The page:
Noise Ghost: Shuvinai Ashoona and Shary Boyle, Justina M. Barnicke Gallery


Shuvinai Ashoona, Monster, 2003-2004: Courtesy Feheley Fine Arts.Shuvinai Ashoona, Monster, 2003-2004: Courtesy Feheley Fine Arts.Shary Boyle, Iceberg, 2007: Courtesy Jessica Bradley Art + Projects.Shary Boyle, Iceberg, 2007: Courtesy Jessica Bradley Art + Projects.

By Carol-Ann M. Ryan

Noise Ghost: Shuvinai Ashoona and Shary Boyle
Justina M. Barnicke Gallery
Toronto, ON
May 28 – Aug. 23, 2009

Two women artists: one from Cape Dorset, one from Toronto, born a decade apart. Their kinship is unexpected, but undeniable. Ashoona and Boyle share an artistic practice grounded in drawing, making pictures extracted from the imagination, yet rooted in history and personal experience. Together in one exhibition, the result is an active dialogue between the artwork, which is defined by colour and the intricate use of line. Exploiting the immediacy of their medium, these artists link mind to hand vividly.

Viewers enter narrative scenes that straddle reality and fantasy.  Ashoona works in a unique contemporary visual language, composing referential elements within an imagined world. Similarly, Boyle combines fantastical images inspired by childhood, mythology and folklore with contemporary relevance and meaning. Both artists reveal a darker side in their invented scenarios, including monsters and animal-human hybrids, sometimes engaged in violent acts.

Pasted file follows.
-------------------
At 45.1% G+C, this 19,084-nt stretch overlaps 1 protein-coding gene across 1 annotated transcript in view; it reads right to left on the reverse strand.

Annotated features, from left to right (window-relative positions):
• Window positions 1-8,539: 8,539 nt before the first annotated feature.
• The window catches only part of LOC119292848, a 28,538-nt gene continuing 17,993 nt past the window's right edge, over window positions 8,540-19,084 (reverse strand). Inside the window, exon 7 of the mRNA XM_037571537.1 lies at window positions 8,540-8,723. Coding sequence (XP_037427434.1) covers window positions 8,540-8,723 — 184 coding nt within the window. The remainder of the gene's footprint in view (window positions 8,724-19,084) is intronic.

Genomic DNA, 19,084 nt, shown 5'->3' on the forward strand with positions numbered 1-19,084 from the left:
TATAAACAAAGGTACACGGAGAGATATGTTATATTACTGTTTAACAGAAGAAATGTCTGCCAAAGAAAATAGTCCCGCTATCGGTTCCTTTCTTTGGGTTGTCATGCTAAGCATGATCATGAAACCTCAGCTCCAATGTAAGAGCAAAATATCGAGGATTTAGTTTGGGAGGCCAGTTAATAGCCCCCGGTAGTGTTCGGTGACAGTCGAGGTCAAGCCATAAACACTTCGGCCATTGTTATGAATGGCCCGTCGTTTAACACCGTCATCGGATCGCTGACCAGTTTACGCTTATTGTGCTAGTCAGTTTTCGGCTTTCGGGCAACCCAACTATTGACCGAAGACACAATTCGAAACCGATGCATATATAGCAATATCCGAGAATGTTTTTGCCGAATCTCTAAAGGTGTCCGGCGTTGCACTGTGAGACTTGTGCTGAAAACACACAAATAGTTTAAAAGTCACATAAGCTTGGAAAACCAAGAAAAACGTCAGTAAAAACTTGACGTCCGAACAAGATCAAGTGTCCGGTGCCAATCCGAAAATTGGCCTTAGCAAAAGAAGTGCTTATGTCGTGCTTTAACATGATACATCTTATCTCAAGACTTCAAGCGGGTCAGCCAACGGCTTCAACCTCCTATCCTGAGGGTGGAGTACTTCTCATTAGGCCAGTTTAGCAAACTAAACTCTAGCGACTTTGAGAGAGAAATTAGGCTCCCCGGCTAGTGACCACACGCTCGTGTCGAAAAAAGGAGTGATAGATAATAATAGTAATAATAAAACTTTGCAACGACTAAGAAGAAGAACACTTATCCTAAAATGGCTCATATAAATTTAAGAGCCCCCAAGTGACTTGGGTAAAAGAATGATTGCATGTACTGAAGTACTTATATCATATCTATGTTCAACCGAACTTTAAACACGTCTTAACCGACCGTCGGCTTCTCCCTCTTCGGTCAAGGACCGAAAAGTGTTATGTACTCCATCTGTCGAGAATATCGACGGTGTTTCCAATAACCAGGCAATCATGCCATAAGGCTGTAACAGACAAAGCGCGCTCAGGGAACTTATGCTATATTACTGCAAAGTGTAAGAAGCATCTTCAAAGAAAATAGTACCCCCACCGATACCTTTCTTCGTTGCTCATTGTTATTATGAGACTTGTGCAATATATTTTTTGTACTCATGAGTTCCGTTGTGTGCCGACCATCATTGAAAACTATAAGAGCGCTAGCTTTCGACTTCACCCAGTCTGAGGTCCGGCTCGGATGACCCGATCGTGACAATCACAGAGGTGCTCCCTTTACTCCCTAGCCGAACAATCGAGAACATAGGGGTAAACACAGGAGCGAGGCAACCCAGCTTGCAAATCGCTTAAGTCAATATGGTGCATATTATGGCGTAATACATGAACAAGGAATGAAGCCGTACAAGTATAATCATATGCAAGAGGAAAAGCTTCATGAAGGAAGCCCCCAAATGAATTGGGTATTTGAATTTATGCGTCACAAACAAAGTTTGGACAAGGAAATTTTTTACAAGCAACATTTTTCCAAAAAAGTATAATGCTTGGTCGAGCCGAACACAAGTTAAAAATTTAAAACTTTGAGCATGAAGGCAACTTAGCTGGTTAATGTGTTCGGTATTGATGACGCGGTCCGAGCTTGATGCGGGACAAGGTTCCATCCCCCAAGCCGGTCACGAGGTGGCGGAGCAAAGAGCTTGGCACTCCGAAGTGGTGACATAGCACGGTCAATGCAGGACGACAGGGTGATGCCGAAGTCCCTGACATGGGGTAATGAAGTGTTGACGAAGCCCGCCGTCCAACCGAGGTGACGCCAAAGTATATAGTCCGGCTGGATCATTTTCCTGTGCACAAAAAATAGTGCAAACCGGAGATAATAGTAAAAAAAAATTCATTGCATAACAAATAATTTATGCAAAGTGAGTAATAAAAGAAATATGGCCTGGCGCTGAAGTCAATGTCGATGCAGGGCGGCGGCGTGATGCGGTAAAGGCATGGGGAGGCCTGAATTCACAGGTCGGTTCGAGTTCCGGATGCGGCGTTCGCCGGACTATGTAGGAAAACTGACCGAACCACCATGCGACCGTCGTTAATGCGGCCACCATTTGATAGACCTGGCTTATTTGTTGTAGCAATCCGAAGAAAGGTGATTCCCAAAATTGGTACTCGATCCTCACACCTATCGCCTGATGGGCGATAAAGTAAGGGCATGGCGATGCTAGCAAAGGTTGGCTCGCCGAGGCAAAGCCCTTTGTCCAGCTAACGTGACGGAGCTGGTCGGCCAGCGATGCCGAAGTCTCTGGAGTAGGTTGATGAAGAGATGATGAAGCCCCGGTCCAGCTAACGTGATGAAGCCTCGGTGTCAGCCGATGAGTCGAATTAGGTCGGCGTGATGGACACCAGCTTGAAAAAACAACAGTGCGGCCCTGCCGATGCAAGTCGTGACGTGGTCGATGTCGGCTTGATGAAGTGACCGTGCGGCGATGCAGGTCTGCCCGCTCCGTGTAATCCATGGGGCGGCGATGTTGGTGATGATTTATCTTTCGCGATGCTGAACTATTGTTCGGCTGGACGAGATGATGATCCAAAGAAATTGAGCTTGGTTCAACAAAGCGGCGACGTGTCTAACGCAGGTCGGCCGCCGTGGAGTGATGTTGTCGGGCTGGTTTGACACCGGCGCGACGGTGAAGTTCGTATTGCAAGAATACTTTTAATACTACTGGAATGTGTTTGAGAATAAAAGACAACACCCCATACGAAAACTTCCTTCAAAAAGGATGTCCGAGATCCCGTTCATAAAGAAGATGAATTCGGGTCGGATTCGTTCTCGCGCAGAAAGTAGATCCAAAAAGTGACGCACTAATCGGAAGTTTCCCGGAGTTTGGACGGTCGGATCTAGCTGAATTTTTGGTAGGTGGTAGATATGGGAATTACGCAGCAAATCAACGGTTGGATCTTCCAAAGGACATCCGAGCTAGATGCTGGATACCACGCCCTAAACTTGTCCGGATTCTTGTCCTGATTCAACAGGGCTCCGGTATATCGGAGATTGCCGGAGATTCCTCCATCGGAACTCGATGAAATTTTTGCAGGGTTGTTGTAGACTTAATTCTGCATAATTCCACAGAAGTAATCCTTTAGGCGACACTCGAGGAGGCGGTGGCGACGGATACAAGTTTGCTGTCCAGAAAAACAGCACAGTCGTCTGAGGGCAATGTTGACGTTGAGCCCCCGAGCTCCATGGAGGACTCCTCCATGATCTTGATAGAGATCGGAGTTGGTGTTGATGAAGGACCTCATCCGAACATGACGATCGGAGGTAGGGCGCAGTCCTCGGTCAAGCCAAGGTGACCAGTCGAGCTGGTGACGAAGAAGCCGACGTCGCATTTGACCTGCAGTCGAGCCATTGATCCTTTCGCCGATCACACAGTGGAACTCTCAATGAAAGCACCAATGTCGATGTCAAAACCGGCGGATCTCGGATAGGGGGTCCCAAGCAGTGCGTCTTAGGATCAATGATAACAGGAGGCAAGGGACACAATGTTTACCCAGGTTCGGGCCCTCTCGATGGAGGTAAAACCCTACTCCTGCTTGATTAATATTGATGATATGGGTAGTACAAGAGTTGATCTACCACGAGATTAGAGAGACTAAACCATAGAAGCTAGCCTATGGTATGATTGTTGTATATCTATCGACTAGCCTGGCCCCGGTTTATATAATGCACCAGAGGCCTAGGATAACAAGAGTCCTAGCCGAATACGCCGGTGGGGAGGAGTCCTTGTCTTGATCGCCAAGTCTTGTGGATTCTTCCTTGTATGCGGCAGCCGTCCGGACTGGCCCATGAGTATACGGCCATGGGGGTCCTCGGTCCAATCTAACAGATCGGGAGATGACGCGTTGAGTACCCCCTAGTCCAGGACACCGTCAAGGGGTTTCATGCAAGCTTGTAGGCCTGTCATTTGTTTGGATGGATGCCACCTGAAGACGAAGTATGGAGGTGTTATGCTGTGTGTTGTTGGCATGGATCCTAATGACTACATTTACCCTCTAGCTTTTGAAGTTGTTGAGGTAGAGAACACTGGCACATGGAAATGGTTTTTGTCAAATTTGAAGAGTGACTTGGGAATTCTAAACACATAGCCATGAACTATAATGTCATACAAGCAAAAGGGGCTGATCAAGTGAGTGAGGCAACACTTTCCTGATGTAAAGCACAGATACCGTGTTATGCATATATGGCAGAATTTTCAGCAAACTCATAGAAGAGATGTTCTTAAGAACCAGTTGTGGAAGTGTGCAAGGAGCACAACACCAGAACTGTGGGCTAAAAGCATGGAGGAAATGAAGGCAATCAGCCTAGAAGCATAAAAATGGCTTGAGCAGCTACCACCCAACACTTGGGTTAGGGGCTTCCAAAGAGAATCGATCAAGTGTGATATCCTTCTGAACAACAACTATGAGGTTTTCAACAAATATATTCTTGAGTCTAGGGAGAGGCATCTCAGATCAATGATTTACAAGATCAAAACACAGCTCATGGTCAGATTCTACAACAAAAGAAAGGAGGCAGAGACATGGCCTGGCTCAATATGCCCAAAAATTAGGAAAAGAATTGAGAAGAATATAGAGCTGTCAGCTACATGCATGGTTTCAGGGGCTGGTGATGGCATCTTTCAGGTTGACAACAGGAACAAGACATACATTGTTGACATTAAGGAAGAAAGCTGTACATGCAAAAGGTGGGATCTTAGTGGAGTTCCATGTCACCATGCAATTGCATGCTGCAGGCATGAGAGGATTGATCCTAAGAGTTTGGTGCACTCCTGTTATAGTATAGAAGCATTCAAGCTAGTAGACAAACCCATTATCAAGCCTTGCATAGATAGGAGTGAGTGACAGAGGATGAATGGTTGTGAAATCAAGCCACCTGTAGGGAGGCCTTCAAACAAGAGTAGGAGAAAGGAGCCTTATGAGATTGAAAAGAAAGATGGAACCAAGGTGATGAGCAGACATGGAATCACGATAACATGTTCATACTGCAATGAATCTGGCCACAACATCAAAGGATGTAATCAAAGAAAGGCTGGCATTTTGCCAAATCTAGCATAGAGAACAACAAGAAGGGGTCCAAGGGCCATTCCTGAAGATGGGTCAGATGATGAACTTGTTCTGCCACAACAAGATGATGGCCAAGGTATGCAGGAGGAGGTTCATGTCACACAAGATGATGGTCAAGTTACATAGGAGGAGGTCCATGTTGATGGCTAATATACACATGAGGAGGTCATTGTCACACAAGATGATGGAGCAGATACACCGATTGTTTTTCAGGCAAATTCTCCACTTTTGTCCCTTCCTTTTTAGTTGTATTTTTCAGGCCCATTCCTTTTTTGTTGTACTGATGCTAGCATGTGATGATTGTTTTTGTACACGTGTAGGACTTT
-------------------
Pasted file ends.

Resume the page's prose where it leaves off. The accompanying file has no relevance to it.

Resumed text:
Minute detail, such as the delineation of tiny pebbles covering a vast beach in Ashoona’s large-scale drawing, or the delicate patterns on Ukrainian eggs in a Boyle composition, is common. Colour energizes these works, though Ashoona’s use of pencil crayon appears muted next to Boyle’s application of hyper-real orange and pink gouache. Both artists tend toward a flattened composition of compressed space, containing entire narratives in a single plane, recalling traditional Inuit drawing.

This Northern sensibility is shared on another level through the Noise Ghost.  The Inuit poltergeist, identified by its auditory haunting, is evidently known to both women, opening their minds to places few have seen. When it called to Ashoona, Boyle must have heard the echo.

Carol-Ann M. RyanCarol-Ann M. Ryan is a Toronto-based writer, arts educator and collections manager.  She has written for C Magazine, Border Crossings, and Canadian Art Online.  She is an instructor at the Toronto School of Art, and educator at the Art Gallery of Ontario and Museum of Contemporary Canadian Art.